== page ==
Hello to Philologus, Julia, Nereus and his sister, and Olympas—and all the followers of Jesus who live with them.

Holy embraces all around! All the churches of Christ send their warmest greetings!…

And here are some more greetings from our end. Timothy, my partner in this work, Lucius, and my cousins Jason and Sosipater all said to tell you hello.

I, Tertius, who wrote this letter at Paul’s dictation, send you my personal greetings.

Gaius, who is host here to both me and the whole church, wants to be remembered to you.

Erastus, the city treasurer, and our good friend Quartus send their greetings.

All of our praise rises to the One who is strong enough to make you strong, exactly as preached in Jesus Christ, precisely as revealed in the mystery kept secret for so long but now an open book through the prophetic Scriptures. All the nations of the world can now know the truth and be brought into obedient belief, carrying out the orders of God, who got all this started, down to the very last letter.

All our praise is focused through Jesus on this incomparably wise God! Yes!

Paul, the Apostle who was sent by God to amazing places – was Paul in each and every one of those places. He had long conversations, and he asked irritating questions. He interceded in arguments and started a few, and there were some old songs along the way. But everything he did was in service of the mission on which he’d been sent. Paul was who he was, where he was, for the sake of the One who had called him and sent him.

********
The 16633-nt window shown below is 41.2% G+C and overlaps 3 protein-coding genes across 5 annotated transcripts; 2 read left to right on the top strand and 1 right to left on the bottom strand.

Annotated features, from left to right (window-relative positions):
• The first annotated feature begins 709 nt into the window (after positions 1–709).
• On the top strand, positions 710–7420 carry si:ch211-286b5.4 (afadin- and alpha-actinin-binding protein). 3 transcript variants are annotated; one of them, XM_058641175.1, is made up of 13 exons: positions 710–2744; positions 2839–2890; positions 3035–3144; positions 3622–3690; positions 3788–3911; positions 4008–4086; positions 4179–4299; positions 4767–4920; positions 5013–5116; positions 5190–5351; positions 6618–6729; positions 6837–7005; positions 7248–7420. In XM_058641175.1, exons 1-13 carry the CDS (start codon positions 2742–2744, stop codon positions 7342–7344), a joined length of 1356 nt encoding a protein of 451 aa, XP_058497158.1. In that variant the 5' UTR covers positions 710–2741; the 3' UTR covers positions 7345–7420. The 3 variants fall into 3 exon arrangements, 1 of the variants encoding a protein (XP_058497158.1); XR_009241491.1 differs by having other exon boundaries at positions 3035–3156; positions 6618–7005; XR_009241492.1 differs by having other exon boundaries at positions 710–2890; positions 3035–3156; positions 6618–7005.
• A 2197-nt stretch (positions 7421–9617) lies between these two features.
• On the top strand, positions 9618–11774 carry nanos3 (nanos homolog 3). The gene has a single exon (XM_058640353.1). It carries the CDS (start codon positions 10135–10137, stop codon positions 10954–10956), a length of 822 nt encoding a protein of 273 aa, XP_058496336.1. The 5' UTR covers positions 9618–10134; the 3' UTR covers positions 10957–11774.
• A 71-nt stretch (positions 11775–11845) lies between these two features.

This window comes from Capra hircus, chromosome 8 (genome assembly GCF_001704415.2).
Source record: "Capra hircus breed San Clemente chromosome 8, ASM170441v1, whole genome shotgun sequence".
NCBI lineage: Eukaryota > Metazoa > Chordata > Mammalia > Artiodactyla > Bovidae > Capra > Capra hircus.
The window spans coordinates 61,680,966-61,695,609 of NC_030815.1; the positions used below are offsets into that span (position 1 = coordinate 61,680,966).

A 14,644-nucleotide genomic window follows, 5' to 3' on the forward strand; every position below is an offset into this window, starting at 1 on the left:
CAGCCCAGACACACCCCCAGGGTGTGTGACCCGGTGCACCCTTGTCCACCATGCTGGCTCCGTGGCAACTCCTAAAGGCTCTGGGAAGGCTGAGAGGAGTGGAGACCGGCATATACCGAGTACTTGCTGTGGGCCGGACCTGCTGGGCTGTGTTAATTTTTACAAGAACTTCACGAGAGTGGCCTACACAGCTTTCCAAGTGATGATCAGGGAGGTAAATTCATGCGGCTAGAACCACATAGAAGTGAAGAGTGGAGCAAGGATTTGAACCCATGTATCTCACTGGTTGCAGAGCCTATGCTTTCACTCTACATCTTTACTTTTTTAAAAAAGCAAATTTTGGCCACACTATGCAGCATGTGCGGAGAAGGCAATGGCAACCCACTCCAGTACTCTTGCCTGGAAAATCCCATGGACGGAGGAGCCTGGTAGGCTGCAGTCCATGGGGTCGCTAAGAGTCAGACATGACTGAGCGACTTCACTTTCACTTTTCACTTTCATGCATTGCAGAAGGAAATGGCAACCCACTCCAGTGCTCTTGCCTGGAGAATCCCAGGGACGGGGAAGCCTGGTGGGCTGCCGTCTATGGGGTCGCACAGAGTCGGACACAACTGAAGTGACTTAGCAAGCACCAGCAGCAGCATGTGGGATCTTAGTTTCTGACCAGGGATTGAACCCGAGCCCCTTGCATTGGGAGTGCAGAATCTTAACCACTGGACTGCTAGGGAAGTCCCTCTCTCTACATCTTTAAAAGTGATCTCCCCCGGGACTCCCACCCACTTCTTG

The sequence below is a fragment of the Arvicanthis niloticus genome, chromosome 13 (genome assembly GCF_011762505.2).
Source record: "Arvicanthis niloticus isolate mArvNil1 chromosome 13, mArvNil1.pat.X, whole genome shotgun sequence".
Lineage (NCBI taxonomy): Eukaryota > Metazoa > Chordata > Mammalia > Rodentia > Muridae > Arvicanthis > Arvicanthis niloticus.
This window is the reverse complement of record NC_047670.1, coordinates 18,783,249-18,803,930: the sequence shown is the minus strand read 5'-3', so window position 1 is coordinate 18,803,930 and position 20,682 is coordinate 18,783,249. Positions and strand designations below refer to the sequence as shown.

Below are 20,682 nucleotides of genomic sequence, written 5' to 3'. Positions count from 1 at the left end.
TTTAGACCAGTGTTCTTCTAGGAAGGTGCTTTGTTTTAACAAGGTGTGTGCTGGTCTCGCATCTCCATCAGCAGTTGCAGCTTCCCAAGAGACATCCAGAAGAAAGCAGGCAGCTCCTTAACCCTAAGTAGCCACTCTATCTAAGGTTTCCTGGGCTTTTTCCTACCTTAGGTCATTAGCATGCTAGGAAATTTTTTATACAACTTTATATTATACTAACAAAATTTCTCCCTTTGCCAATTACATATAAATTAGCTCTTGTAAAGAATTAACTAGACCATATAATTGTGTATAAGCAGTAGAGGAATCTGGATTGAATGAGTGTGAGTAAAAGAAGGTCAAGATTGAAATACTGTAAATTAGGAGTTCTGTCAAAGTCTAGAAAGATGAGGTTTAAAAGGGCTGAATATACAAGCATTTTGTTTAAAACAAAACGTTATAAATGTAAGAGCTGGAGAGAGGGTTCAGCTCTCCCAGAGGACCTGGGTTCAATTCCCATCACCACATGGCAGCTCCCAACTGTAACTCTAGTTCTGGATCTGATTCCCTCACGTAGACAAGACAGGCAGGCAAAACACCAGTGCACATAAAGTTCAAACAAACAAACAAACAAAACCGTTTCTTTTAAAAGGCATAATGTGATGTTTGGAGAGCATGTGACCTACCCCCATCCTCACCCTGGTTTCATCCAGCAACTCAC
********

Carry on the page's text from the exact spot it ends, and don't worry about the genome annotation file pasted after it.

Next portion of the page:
I started this message with thoughts of bridges, and I talked about how the church of Jesus Christ ought to be about bridging divides, revealing wonder and awe, and so on. And as I think of our own little expression of that church – the community of people here in Crafton Heights, I am drawn to a slightly different metaphor: that of a harbor.

Ships in Harbor, by George E Lee (1925-1998)

Ships in Harbor, by George E Lee (1925-1998)

According to our friends at dictionary.com, a harbor is “a part of a body of water along the shore deep enough for anchoring a ship and so situated with respect to coastal features, whether natural or artificial, as to provide protection from winds, waves, and currents… any place of shelter or refuge.”

This place – this building, this set of relationships, this collection of ministries… this needs to be a place of safety. We are called to be a refuge to which you can come as you are with no fear of judgment and no pressure to be perfect; the church is a community in which you can let down your guard. When you’ve been out to sea for a while and you feel beaten up and drenched and overwhelmed by storms, this congregation is the place to which you come for healing and restoration and refreshment.